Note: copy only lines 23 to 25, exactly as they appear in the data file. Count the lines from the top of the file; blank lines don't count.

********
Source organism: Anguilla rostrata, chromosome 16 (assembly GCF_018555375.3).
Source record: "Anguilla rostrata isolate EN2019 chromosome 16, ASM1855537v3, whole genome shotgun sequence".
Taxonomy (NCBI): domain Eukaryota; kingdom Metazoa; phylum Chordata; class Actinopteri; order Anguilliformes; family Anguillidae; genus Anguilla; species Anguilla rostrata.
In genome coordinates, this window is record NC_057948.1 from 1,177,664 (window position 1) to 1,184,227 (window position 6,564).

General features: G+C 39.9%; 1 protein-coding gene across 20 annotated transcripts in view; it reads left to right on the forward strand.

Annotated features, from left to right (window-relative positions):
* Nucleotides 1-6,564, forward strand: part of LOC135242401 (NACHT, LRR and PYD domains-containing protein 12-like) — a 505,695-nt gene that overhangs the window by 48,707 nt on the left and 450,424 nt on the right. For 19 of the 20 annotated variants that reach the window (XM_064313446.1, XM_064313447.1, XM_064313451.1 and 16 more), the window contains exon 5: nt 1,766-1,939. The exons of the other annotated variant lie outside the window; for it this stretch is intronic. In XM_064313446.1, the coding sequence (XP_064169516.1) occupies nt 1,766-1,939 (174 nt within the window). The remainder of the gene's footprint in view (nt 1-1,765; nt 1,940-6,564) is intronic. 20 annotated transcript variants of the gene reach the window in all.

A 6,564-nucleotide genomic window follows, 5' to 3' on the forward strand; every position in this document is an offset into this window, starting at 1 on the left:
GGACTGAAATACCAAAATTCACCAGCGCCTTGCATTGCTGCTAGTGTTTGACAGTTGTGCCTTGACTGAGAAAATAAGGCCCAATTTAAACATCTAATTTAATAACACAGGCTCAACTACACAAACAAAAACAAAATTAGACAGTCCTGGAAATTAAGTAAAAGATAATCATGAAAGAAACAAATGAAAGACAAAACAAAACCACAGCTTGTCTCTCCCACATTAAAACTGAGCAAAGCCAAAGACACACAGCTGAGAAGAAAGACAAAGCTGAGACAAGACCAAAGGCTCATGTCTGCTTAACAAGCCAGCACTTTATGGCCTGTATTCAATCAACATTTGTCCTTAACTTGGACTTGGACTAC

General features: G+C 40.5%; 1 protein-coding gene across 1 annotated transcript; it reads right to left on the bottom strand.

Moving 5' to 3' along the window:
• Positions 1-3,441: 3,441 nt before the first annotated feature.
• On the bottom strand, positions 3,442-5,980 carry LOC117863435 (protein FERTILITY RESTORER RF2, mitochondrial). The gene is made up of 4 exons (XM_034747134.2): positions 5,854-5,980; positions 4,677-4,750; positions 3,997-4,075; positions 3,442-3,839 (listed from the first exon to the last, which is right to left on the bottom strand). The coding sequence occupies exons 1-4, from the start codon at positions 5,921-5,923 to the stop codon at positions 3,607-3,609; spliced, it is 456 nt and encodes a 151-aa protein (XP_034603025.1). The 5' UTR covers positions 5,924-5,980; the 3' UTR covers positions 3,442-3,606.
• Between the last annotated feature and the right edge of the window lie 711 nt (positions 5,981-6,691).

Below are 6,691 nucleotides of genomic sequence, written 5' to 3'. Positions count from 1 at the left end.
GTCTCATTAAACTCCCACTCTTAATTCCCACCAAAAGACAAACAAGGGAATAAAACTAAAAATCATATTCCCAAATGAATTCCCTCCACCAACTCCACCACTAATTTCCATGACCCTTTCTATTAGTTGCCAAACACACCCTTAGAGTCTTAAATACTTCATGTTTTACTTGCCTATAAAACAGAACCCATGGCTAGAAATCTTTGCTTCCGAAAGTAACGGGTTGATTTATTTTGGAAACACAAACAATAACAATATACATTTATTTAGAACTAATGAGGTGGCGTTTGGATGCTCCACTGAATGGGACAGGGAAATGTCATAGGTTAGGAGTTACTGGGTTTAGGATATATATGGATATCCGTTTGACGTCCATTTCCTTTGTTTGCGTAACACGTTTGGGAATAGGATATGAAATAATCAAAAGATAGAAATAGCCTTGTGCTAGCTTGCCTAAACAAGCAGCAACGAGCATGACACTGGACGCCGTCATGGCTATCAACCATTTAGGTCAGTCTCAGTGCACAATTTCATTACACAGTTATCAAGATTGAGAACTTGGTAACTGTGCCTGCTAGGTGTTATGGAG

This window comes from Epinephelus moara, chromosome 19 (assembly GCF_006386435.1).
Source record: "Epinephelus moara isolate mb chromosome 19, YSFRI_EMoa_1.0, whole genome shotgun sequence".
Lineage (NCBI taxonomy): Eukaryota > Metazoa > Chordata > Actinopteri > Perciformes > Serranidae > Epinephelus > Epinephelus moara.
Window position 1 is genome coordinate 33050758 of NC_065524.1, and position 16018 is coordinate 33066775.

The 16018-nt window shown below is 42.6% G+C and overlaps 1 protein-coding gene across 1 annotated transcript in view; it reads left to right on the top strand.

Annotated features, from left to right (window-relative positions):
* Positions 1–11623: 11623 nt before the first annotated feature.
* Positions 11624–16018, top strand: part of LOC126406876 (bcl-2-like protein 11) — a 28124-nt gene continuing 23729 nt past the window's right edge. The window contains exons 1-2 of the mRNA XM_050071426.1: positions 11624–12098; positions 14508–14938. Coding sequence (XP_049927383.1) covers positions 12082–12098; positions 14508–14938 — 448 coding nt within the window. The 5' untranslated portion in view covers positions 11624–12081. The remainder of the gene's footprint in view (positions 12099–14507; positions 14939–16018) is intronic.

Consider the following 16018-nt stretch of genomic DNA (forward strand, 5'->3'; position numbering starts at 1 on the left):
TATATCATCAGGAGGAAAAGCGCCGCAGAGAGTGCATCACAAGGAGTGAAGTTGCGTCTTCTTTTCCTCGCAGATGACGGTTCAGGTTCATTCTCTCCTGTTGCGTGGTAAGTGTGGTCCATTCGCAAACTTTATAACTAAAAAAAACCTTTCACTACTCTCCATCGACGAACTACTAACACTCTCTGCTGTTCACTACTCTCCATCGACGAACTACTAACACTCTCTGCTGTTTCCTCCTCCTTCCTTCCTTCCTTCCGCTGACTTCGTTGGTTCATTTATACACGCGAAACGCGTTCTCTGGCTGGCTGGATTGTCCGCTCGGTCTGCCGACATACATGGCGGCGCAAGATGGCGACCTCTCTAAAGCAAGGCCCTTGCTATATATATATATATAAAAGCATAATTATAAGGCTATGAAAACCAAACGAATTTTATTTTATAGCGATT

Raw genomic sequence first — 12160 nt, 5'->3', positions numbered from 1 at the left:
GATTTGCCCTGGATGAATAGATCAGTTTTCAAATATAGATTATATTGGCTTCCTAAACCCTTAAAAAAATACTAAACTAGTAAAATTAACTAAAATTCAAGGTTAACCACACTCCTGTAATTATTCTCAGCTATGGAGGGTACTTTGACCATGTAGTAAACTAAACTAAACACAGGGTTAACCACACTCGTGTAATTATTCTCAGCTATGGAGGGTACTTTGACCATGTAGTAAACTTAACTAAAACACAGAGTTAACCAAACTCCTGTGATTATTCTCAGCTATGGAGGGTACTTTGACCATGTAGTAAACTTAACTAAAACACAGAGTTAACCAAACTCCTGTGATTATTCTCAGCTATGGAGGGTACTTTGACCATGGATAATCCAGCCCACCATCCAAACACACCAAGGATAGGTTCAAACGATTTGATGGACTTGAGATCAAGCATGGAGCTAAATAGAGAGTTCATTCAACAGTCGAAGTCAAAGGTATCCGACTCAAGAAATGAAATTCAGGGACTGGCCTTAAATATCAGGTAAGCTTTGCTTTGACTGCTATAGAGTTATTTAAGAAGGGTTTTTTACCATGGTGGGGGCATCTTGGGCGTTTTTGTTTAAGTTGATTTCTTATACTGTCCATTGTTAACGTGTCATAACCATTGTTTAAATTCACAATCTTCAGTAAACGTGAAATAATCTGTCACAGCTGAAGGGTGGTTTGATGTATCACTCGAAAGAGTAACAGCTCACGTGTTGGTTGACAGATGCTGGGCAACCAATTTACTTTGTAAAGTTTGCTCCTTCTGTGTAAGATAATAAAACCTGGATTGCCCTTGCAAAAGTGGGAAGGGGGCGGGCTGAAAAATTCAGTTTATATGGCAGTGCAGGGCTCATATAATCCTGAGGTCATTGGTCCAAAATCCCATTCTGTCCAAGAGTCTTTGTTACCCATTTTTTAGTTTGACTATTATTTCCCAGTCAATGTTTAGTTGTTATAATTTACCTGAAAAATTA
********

* Positions 1–11623: 11623 nt before the first annotated feature.
* Positions 11624–16018, top strand: part of LOC126406876 (bcl-2-like protein 11) — a 28124-nt gene continuing 23729 nt past the window's right edge. The window contains exons 1-2 of the mRNA XM_050071426.1: positions 11624–12098; positions 14508–14938. Coding sequence (XP_049927383.1) covers positions 12082–12098; positions 14508–14938 — 448 coding nt within the window. The 5' untranslated portion in view covers positions 11624–12081. The remainder of the gene's footprint in view (positions 12099–14507; positions 14939–16018) is intronic.

Consider the following 16018-nt stretch of genomic DNA (forward strand, 5'->3'; position numbering starts at 1 on the left):